Here though, is an advantage which people not paying their energy bills this winter will have over the people who didn’t pay the poll tax in the early 1990s.  One of the unforeseen consequences of two years of lockdowns is that Britain’s already underfunded civil courts have a massive backlog of cases.  As Damian Bradley explained recently:

“Court delays have been worsening for several years. Local courts have been left to crumble and eventually close, forcing clients to travel further to attend a court that is still in operation and putting those remaining courts under further strain as they are allocated more and more claims to deal with.

“Clients may be surprised to learn that even before the pandemic struck, the time taken for a standard claim to reach a final hearing had slipped by at least an extra three months when compared to the previous year. This is according to government statistics. These delays cannot be blamed purely on Covid-19.

“The result of the year on year increase in court delays is a massive disruption to the UK justice system. The backlogs are holding up thousands of cases and making claimants feel helpless. New figures released by ACSO, based on our analysis, show that having your case seen by a Judge within a reasonable timeframe has become a postcode lottery, with some county courts taking twice as long as others to resolve a case…”

These are the same courts which the energy companies use to begin proceedings against late-paying and non-paying customers.  Usually the process is automated, with all of the summonses issued from a single court – although anyone receiving a summons has a right to have the case heard in a more convenient court.  With the courts already clogged up with legacy cases, even the normal volume of summonses results in delays.  But in the event of tens or even hundreds of thousands of new cases following a winter of non-payment, it might be several years between an energy company issuing a summons and finally getting a judge to make a ruling.  And even then, there is no guarantee that the judgement will favour the energy company.  Commonly, for example, such judgements can involve a relatively small attachment to someone’s income, so that it might take years for the debt to be repaid.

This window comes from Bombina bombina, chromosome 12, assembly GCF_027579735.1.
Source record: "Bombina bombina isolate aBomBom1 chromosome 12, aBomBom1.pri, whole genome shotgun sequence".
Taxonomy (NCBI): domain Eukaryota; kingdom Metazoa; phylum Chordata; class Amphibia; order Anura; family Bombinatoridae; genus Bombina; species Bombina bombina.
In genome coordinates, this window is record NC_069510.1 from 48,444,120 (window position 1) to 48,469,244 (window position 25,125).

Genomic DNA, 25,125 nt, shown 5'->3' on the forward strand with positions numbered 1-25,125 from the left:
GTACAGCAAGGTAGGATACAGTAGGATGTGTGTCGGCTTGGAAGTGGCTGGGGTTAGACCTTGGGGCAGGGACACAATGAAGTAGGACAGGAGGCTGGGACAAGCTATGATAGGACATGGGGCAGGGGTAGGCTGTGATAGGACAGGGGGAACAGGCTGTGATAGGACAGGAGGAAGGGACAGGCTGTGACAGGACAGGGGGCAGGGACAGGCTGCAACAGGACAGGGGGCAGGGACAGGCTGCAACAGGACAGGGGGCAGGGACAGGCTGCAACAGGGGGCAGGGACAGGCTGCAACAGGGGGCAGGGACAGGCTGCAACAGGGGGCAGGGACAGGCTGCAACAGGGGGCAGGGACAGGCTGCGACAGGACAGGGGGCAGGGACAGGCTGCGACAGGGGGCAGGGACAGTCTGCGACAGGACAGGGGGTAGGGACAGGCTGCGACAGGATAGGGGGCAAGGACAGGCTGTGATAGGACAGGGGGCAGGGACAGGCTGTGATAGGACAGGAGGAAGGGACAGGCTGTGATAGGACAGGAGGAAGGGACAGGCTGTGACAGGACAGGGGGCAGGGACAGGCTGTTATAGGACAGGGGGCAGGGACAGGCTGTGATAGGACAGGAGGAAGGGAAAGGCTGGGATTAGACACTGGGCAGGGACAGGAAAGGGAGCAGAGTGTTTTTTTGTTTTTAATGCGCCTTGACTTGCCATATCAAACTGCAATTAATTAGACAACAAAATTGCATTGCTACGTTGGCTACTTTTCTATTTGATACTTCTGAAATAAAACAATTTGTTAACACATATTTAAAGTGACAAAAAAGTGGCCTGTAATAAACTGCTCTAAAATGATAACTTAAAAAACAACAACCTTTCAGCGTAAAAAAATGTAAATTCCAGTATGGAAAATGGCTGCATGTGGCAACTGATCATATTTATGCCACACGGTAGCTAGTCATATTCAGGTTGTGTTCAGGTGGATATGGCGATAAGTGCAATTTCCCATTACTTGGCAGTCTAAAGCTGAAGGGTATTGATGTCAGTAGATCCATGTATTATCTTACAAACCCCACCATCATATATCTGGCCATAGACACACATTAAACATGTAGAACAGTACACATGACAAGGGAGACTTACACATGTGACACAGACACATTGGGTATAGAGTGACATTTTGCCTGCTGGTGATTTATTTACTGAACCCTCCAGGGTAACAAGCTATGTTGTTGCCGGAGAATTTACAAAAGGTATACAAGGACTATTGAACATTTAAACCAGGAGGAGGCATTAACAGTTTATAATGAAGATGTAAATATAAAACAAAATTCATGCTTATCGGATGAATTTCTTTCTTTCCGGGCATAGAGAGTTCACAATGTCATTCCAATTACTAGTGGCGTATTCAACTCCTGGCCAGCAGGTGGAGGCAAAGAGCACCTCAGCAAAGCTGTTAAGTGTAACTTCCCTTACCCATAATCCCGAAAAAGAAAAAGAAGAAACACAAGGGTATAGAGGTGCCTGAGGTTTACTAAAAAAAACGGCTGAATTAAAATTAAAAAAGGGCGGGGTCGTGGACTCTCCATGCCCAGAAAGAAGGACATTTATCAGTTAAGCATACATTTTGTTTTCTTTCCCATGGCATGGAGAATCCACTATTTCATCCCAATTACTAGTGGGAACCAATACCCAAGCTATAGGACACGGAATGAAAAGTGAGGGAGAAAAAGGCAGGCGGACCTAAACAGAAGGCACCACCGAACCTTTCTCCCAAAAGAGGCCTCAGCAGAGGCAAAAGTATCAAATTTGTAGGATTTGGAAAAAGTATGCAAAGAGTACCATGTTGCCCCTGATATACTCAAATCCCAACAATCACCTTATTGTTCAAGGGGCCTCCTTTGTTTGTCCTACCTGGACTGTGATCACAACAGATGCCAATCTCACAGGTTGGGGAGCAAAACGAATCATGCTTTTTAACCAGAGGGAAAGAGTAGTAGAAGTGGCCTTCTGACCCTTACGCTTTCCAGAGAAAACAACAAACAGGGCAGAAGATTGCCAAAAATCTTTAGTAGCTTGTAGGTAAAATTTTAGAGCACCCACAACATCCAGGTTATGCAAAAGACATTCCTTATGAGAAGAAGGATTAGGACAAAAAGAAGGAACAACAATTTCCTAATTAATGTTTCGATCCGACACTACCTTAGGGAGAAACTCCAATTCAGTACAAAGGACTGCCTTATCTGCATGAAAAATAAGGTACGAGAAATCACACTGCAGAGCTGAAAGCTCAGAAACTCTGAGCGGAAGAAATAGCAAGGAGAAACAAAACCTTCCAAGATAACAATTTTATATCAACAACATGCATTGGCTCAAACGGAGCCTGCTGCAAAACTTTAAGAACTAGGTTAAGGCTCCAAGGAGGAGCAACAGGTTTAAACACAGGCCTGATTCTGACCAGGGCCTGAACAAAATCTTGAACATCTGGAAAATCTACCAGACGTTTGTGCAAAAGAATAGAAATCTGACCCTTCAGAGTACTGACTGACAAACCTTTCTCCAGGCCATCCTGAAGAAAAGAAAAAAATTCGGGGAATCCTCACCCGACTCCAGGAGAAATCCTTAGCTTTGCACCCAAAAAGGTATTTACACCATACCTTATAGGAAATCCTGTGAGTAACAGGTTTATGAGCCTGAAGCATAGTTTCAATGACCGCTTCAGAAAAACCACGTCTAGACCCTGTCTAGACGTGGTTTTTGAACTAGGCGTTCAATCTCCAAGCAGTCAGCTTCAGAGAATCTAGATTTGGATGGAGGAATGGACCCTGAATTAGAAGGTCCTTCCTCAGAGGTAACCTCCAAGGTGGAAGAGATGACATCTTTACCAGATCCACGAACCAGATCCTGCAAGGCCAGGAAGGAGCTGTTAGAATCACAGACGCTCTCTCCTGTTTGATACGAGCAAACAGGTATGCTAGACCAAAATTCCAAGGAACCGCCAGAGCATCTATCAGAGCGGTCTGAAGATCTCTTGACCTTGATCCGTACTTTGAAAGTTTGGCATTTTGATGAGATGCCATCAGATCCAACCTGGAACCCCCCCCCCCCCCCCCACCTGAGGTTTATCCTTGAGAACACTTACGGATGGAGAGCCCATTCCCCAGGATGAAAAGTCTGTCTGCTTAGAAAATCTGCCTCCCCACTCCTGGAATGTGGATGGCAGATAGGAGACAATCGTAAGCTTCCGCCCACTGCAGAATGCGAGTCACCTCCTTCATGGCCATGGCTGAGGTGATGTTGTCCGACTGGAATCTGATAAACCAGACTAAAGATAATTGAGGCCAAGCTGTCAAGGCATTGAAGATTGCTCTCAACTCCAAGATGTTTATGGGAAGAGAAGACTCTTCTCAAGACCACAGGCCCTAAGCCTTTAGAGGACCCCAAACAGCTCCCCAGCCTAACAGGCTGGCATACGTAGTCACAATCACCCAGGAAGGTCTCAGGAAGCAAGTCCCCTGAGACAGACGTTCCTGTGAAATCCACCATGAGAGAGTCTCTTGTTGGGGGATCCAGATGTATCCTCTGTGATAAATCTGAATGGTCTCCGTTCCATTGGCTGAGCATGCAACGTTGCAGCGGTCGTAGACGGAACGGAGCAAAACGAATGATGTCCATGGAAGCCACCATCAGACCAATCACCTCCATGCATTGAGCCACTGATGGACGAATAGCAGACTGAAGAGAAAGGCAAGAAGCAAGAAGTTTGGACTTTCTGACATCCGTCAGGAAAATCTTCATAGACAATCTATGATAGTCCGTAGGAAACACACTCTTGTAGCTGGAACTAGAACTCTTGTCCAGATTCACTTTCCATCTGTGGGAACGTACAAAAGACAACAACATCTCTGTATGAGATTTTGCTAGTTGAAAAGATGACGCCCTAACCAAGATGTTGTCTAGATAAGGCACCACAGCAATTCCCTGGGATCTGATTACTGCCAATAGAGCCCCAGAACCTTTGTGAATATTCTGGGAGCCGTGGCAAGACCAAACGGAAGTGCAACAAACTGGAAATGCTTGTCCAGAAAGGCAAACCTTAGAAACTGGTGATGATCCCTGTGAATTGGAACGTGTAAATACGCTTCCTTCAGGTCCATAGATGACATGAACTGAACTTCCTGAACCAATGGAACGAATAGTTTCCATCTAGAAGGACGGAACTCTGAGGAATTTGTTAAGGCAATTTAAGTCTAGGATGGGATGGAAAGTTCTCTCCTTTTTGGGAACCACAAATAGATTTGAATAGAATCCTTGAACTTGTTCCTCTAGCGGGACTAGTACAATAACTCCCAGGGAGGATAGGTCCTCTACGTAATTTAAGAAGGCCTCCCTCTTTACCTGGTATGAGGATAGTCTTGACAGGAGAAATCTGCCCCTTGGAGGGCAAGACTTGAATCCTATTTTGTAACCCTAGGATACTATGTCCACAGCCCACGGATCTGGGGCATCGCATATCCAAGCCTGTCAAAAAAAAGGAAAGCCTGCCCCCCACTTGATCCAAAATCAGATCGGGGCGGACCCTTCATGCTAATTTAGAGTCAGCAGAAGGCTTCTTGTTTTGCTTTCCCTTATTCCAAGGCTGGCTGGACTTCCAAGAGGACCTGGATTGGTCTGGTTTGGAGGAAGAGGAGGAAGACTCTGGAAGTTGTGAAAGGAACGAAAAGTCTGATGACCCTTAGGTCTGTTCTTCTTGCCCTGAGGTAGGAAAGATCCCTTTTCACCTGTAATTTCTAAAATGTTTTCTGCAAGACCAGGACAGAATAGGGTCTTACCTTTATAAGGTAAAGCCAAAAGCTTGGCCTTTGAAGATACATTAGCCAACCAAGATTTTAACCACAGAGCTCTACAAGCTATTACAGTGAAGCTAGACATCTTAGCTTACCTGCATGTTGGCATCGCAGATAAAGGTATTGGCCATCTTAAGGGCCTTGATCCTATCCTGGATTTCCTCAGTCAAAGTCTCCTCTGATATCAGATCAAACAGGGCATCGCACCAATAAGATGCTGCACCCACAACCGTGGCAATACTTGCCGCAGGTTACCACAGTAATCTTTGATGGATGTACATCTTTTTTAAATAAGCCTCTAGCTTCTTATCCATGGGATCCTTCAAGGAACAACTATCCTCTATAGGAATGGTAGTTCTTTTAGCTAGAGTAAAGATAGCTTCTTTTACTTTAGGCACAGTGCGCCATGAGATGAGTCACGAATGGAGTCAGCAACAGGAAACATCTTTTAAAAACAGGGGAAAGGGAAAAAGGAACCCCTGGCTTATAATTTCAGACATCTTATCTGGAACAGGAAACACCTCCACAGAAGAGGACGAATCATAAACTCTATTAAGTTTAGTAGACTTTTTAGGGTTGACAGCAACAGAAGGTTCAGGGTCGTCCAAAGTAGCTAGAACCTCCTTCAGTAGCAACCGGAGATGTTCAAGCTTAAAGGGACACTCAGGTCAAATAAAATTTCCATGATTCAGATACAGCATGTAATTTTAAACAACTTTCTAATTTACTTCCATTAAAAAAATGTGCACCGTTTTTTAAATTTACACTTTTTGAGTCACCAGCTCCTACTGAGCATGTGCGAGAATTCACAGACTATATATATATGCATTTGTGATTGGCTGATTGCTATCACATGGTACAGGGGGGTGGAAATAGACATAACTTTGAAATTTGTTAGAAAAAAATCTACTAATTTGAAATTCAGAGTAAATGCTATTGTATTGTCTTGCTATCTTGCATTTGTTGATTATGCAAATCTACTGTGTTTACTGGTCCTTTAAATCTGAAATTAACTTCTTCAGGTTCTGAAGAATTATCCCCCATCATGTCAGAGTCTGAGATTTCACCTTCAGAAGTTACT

The broad point is that energy supply companies face a huge threat to their cashflow at a time when the normal processes for responding to this are unavailable.  And contrary to the mythology on the neoliberal left, while energy corporations as a whole are making enormous profits, their supply divisions or subsidiaries are not.  One consequence of widespread non-payment, then, could be the voluntary withdrawal from domestic energy supply entirely… the predicted end point of the energy death spiral.  Either government will be forced to bail out energy customers or they will be forced to nationalise energy… probably both.

As you made it to the end…